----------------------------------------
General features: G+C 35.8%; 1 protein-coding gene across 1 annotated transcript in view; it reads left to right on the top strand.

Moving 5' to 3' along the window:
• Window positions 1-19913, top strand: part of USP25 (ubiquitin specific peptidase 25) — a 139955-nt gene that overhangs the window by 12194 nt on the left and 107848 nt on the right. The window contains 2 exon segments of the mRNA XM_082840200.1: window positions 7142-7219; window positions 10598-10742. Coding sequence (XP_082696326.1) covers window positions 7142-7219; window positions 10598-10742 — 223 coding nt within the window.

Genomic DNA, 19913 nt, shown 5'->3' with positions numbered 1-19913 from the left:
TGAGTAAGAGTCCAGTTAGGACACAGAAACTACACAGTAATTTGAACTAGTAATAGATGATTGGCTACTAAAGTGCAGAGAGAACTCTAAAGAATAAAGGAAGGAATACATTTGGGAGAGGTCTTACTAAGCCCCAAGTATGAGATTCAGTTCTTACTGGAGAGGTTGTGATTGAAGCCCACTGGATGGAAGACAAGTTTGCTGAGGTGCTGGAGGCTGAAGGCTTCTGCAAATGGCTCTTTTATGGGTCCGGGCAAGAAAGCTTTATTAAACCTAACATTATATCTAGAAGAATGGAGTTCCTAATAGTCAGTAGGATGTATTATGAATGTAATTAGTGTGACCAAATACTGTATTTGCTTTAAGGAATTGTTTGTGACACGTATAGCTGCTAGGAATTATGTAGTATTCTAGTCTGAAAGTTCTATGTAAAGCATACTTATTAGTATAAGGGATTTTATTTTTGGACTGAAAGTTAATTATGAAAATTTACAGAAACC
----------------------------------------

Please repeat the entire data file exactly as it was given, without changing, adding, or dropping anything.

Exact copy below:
General features: G+C 35.8%; 1 protein-coding gene across 1 annotated transcript in view; it reads left to right on the top strand.

Moving 5' to 3' along the window:
• Window positions 1-19913, top strand: part of USP25 (ubiquitin specific peptidase 25) — a 139955-nt gene that overhangs the window by 12194 nt on the left and 107848 nt on the right. The window contains 2 exon segments of the mRNA XM_082840200.1: window positions 7142-7219; window positions 10598-10742. Coding sequence (XP_082696326.1) covers window positions 7142-7219; window positions 10598-10742 — 223 coding nt within the window.

Genomic DNA, 19913 nt, shown 5'->3' with positions numbered 1-19913 from the left:
TGAGTAAGAGTCCAGTTAGGACACAGAAACTACACAGTAATTTGAACTAGTAATAGATGATTGGCTACTAAAGTGCAGAGAGAACTCTAAAGAATAAAGGAAGGAATACATTTGGGAGAGGTCTTACTAAGCCCCAAGTATGAGATTCAGTTCTTACTGGAGAGGTTGTGATTGAAGCCCACTGGATGGAAGACAAGTTTGCTGAGGTGCTGGAGGCTGAAGGCTTCTGCAAATGGCTCTTTTATGGGTCCGGGCAAGAAAGCTTTATTAAACCTAACATTATATCTAGAAGAATGGAGTTCCTAATAGTCAGTAGGATGTATTATGAATGTAATTAGTGTGACCAAATACTGTATTTGCTTTAAGGAATTGTTTGTGACACGTATAGCTGCTAGGAATTATGTAGTATTCTAGTCTGAAAGTTCTATGTAAAGCATACTTATTAGTATAAGGGATTTTATTTTTGGACTGAAAGTTAATTATGAAAATTTACAGAAACC